In January 2012 Chudleigh Baptist Church undertook a ‘healthcheck’. The process was broadly based on the Seven signs of a Healthy Church and included a web-based survey, an opportunity for comments to be submitted and informal evenings of worship/prayer. As part of the healthcheck, the Leadership Team worked with the church to develop actions in certain areas which were drawn directly from those issues and concerns arising from the survey and comments.


In 2013 the Leadership reviewed these actions and the direction of the church. After prayerful consideration, including an Away Day in the spring the Leadership presented the article below to the church in June which includes a plan for the next 12 months. The Leadership welcome comments on it and please do contact any of them should you wish to talk further about it.


The new leadership team met for an away day on Saturday 18 May at the Baptist Chapel in Lustleigh. We spent time in worship, prayer and discussion. Here we summarise in a fairly raw form our main thoughts about where the church is and where we sense God might be leading us. In coming weeks and months we will look to put some flesh on these bones, but in the meantime we strongly welcome any feedback – positive, not so positive or just questions! Drop one of us a line or speak to one of us to tell us what you think.


Where are we?

We think the church has a number of important strengths. It has a sense of family – there are lots of families with young children but we are also a community of young and old, with people from diverse backgrounds. This is enriching. People care for and are ‘real’ with each other. They are committed to the church. Church is informal and welcoming, particularly for children and young people. There is strong teaching. We have no building, which encourages community links – there is nowhere to hide.


At the same time, we are aware that the church has weaknesses. There is a sense, often, that we lack direction. Prayer is not central to our life together. Our worship can be somewhat monochrome. We rarely face tough theological issues. We are in danger of being parochial and inward-looking. Our life as followers of Jesus can be ‘Sunday-centric’. Some housegroups are struggling. The children and youth work always needs more support. We are slow to enable people to grow and exercise their gifts. We could be better at discipling men.


Where could we be heading?

We have various opportunities. Here are a few. We could invest more time and effort in reaching out to the local community: we already work in the local school and support events such as ‘We love Chudleigh’ and ‘Chudfest’, but we should probably look wider. We could spend more time thinking about ‘hot’ issues – aspects of current affairs or modern culture that demand thoughtful Christian engagement. We could experiment with more creative forms of worship. We could encourage people to pursue individual passions, perhaps supported by some form of mentoring. We could be more open to change. We could support families more.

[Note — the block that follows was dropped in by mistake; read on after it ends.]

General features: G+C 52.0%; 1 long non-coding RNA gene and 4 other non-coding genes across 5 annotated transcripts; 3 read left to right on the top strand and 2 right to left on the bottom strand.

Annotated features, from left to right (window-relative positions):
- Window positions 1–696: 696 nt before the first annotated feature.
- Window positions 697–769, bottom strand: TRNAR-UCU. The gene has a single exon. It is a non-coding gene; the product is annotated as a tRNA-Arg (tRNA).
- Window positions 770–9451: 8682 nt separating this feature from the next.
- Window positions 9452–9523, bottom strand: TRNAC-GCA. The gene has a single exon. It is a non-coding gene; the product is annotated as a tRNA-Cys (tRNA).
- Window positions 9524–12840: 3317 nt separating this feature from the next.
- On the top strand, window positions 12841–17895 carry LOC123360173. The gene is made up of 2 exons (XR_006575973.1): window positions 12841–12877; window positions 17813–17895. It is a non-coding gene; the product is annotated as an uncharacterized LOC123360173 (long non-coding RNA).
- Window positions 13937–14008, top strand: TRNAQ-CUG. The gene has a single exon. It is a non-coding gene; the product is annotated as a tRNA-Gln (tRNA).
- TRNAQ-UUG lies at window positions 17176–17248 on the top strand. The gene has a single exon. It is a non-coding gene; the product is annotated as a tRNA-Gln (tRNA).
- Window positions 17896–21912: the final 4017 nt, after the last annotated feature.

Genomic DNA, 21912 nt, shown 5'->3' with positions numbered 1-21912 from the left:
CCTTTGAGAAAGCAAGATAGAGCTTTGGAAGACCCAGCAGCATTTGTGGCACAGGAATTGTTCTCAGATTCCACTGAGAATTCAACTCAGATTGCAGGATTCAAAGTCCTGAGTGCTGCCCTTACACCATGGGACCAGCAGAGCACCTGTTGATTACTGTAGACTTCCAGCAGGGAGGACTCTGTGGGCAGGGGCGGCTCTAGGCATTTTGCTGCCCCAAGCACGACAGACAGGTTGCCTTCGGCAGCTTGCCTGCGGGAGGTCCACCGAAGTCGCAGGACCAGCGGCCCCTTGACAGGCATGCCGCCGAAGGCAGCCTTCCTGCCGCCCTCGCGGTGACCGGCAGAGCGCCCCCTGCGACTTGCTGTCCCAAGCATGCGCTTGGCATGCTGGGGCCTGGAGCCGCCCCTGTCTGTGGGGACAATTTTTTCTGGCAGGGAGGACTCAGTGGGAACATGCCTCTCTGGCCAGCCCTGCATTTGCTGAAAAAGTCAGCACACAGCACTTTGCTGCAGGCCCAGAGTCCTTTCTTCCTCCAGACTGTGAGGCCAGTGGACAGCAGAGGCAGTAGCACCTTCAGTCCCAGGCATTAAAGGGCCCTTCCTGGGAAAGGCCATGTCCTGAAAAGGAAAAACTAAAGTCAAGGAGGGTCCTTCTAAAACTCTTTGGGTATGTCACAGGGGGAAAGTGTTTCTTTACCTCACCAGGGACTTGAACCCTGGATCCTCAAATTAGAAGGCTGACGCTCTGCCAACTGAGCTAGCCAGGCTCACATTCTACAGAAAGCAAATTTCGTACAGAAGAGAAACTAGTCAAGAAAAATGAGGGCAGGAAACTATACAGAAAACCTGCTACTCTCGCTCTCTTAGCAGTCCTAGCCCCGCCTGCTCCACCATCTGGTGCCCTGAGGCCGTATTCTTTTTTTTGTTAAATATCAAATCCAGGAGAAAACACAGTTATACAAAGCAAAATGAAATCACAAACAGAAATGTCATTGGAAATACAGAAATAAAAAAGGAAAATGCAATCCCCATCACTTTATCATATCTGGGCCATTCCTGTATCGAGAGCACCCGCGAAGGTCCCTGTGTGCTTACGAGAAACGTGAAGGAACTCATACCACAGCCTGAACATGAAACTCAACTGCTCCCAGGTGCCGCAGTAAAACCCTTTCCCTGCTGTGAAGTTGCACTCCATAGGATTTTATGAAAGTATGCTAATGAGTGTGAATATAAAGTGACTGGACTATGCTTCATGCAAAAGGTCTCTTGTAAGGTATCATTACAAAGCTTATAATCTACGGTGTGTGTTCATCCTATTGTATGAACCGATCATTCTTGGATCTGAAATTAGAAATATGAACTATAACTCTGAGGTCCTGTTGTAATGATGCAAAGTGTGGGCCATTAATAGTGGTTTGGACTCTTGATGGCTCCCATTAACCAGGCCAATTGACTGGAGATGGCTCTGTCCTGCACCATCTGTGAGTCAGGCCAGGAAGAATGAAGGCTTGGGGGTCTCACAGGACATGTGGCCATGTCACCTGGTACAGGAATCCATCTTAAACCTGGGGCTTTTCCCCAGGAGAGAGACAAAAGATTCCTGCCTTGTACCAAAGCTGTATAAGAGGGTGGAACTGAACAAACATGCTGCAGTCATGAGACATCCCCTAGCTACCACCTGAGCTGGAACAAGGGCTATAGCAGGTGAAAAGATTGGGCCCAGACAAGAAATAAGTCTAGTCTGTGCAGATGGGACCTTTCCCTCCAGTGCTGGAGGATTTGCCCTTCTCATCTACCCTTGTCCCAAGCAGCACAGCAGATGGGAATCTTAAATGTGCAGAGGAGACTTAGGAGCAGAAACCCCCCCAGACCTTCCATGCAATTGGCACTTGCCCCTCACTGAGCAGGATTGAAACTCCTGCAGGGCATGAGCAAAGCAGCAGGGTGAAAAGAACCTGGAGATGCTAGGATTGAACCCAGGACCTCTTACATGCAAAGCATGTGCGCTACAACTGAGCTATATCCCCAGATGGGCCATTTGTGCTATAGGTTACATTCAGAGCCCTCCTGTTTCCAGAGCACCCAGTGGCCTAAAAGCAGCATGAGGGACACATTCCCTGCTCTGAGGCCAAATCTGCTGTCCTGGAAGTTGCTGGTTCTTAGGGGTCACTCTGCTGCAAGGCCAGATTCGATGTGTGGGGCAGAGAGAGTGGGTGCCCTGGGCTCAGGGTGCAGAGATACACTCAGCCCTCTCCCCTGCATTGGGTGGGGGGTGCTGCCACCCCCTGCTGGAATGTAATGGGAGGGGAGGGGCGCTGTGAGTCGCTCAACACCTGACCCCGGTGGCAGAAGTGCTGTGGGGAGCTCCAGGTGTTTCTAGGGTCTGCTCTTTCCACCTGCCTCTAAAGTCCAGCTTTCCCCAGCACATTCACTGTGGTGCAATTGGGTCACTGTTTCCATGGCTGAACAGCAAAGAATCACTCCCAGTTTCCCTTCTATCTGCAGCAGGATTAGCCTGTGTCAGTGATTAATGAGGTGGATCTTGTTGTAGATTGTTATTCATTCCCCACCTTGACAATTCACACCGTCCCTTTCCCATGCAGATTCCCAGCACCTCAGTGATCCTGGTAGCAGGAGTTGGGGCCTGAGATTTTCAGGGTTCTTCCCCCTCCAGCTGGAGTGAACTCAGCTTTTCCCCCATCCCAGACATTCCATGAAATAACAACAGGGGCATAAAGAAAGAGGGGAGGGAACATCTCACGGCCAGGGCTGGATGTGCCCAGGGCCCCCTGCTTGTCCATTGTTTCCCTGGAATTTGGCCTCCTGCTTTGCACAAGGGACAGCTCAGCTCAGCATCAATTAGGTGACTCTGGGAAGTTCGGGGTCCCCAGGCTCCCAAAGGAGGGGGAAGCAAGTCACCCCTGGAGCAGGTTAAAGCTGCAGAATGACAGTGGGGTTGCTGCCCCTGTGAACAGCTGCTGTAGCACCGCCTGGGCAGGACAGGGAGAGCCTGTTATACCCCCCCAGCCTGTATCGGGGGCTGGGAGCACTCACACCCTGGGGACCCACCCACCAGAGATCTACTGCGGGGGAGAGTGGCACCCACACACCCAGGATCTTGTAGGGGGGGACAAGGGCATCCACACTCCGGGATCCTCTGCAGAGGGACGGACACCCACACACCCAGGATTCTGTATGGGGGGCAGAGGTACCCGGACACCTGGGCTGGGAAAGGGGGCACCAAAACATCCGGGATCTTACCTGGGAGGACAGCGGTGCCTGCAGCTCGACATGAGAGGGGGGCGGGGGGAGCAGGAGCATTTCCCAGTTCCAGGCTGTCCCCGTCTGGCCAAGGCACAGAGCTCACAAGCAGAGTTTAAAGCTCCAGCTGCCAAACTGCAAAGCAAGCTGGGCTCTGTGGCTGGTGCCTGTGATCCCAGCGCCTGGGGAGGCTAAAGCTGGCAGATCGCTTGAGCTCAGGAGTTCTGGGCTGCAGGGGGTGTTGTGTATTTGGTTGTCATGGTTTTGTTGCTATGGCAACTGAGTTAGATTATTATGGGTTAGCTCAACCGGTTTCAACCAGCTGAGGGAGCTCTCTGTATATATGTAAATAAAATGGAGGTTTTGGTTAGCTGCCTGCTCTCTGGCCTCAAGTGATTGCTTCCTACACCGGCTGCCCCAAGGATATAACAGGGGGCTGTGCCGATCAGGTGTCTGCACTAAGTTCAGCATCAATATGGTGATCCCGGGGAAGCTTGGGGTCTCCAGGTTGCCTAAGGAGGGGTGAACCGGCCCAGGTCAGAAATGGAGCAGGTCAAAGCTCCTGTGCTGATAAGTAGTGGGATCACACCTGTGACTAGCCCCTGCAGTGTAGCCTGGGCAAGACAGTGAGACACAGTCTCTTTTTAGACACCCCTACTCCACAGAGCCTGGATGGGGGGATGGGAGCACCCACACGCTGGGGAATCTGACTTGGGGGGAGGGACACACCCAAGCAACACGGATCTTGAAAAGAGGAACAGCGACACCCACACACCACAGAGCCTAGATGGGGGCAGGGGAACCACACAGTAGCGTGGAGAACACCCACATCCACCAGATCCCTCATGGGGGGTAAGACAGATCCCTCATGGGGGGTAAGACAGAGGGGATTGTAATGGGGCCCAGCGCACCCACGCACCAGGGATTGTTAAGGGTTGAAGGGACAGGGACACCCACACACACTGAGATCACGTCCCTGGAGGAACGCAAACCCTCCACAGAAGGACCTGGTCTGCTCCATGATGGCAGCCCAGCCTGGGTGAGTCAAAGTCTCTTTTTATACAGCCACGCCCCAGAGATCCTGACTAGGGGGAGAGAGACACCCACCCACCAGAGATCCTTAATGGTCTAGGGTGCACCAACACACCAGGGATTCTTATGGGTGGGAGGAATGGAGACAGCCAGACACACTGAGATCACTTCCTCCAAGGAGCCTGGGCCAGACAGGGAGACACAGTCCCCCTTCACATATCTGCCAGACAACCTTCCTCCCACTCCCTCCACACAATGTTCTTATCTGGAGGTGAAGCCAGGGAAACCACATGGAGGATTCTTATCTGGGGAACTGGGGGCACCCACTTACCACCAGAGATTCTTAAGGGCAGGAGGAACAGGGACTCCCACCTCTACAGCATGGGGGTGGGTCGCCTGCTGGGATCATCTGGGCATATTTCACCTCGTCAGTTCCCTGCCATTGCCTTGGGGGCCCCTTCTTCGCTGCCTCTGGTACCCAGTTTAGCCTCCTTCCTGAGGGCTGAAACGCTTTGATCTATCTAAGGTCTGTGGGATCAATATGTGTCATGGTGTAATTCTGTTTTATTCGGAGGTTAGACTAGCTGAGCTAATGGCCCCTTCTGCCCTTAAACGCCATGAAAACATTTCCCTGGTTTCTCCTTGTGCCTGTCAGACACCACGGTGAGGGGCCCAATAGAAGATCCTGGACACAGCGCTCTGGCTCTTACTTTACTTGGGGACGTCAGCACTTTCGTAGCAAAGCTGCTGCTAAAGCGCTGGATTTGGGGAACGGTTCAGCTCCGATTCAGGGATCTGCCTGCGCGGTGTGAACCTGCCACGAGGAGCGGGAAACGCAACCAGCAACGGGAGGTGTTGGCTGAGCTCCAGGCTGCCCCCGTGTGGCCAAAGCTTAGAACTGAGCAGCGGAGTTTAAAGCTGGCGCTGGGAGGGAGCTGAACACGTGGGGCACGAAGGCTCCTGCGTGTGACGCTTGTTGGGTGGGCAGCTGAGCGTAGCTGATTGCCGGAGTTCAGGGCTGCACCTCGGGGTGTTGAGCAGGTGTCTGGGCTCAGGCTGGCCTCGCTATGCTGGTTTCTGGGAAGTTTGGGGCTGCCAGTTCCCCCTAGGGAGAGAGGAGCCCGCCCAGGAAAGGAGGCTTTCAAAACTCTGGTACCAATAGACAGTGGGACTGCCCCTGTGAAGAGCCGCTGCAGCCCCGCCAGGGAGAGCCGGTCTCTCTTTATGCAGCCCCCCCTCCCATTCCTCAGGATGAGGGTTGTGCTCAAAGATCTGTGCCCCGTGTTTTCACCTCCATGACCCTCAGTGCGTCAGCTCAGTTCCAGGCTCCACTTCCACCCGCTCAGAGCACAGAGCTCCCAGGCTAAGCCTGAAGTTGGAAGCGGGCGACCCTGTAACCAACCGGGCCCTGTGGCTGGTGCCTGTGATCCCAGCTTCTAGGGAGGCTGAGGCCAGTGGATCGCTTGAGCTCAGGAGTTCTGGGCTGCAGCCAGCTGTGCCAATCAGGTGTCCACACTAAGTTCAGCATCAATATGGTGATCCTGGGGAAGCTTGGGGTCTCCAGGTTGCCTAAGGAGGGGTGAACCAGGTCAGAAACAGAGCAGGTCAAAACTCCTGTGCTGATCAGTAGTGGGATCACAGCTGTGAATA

Meanwhile, we face several threats: the evil one is always seeking to frustrate the works of the God whose name is Love. Again, here are some examples. It would be easy not to change and instead to stay comfortable, but we would risk becoming an irrelevance in modern society. Our finances are likely to be an ongoing concern. Different agendas, apathy and a lack of ownership would make it difficult to move ahead. David’s retirement is only two years away, which could be unsettling and will require some careful planning ahead.


Where would we like to be going?

So, what are our hopes for the church? Broadly speaking there are three. First, we want to reinvigorate our life together as a community of Jesus followers. This includes greater variety in worship, developing thriving small groups and strengthening our prayer life. Second, we want to invest more energy in activity ‘outside the walls’ – to become more involved in our local community and to engage more with contemporary issues facing society and the wider world. Third, we want church to equip us all better for our everyday discipleship – wherever we are, whatever we are doing, 24/7.


If we are to do these, several things follow. We must encourage people to develop and exercise their God-given gifts. We must pray more – collectively, in small groups, in pairs: prayer should be the heartbeat of our church. We must spend time together, and not just on Sundays: social interaction should be core to our life together. We must be more accountable to one another as we seek to follow the One who calls us. We must work together with other followers of Jesus and other churches. We must foster a natural spirituality.


How will we know if we are getting there?

If we were to follow through on these ideas, what would Chudleigh Baptist Church be doing differently in one year’s time? Here are five signs (there are probably others).


First, we would be involved with others in running a corporate project aimed at serving people in our community who are in need.


Second, we would be holding a regular discussion group for believers and non-believers alike in which we engage openly and honestly with tough issues.


Third, our worship together would include a wider variety of styles and expressions, mixing the traditional, contemporary and ‘alternative’.


Fourth, there would be several active and diverse small groups that emerge naturally and that are low on control but high on accountability.


Lastly, our life together and in particular our Sunday services would have a stronger practical focus on helping us to live for Jesus every day.


September 2016

After a pastoral vacancy of two years, we were delighted to welcome our new minister, Eleanor Moffatt, at a special all-age service of induction on 10th September. We look forward to waiting on God together and discerning his leading for us in the coming months.